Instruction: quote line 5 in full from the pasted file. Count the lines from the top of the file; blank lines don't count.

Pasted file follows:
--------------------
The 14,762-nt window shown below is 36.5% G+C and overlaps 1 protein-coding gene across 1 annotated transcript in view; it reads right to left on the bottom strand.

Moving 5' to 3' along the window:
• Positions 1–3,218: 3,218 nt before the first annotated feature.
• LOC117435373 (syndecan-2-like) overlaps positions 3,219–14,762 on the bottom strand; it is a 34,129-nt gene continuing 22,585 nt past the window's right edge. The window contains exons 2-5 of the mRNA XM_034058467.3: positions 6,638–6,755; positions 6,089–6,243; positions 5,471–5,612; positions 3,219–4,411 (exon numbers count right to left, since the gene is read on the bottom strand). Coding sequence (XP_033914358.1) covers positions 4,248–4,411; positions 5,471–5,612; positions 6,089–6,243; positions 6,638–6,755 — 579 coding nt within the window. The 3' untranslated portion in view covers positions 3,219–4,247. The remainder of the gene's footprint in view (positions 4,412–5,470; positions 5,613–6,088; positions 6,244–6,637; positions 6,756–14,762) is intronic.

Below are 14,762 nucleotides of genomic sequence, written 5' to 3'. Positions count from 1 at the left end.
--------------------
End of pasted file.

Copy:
Below are 14,762 nucleotides of genomic sequence, written 5' to 3'. Positions count from 1 at the left end.